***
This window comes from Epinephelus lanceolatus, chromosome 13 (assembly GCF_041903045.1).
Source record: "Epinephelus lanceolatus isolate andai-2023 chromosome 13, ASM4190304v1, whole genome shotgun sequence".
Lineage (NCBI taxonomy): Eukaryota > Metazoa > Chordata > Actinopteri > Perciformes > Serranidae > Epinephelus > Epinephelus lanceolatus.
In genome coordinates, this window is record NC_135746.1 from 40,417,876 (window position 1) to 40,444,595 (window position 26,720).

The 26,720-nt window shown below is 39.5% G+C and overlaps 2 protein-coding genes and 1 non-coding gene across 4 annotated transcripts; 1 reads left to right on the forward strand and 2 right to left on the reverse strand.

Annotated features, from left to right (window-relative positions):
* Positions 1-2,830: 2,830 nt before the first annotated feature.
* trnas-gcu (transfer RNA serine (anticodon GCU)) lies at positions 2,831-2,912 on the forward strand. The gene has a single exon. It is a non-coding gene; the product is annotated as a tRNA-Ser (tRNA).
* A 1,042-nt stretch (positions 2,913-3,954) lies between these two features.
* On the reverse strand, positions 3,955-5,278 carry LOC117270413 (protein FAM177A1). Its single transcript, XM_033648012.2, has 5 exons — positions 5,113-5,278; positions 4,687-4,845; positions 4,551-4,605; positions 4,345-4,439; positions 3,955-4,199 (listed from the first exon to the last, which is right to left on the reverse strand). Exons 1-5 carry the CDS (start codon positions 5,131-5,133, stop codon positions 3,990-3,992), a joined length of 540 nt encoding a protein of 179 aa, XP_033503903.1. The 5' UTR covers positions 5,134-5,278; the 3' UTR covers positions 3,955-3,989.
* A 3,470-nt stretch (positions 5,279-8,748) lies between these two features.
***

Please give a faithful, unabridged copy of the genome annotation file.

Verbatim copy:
This window comes from Epinephelus lanceolatus, chromosome 13 (assembly GCF_041903045.1).
Source record: "Epinephelus lanceolatus isolate andai-2023 chromosome 13, ASM4190304v1, whole genome shotgun sequence".
Lineage (NCBI taxonomy): Eukaryota > Metazoa > Chordata > Actinopteri > Perciformes > Serranidae > Epinephelus > Epinephelus lanceolatus.
In genome coordinates, this window is record NC_135746.1 from 40,417,876 (window position 1) to 40,444,595 (window position 26,720).

The 26,720-nt window shown below is 39.5% G+C and overlaps 2 protein-coding genes and 1 non-coding gene across 4 annotated transcripts; 1 reads left to right on the forward strand and 2 right to left on the reverse strand.

Annotated features, from left to right (window-relative positions):
* Positions 1-2,830: 2,830 nt before the first annotated feature.
* trnas-gcu (transfer RNA serine (anticodon GCU)) lies at positions 2,831-2,912 on the forward strand. The gene has a single exon. It is a non-coding gene; the product is annotated as a tRNA-Ser (tRNA).
* A 1,042-nt stretch (positions 2,913-3,954) lies between these two features.
* On the reverse strand, positions 3,955-5,278 carry LOC117270413 (protein FAM177A1). Its single transcript, XM_033648012.2, has 5 exons — positions 5,113-5,278; positions 4,687-4,845; positions 4,551-4,605; positions 4,345-4,439; positions 3,955-4,199 (listed from the first exon to the last, which is right to left on the reverse strand). Exons 1-5 carry the CDS (start codon positions 5,131-5,133, stop codon positions 3,990-3,992), a joined length of 540 nt encoding a protein of 179 aa, XP_033503903.1. The 5' UTR covers positions 5,134-5,278; the 3' UTR covers positions 3,955-3,989.
* A 3,470-nt stretch (positions 5,279-8,748) lies between these two features.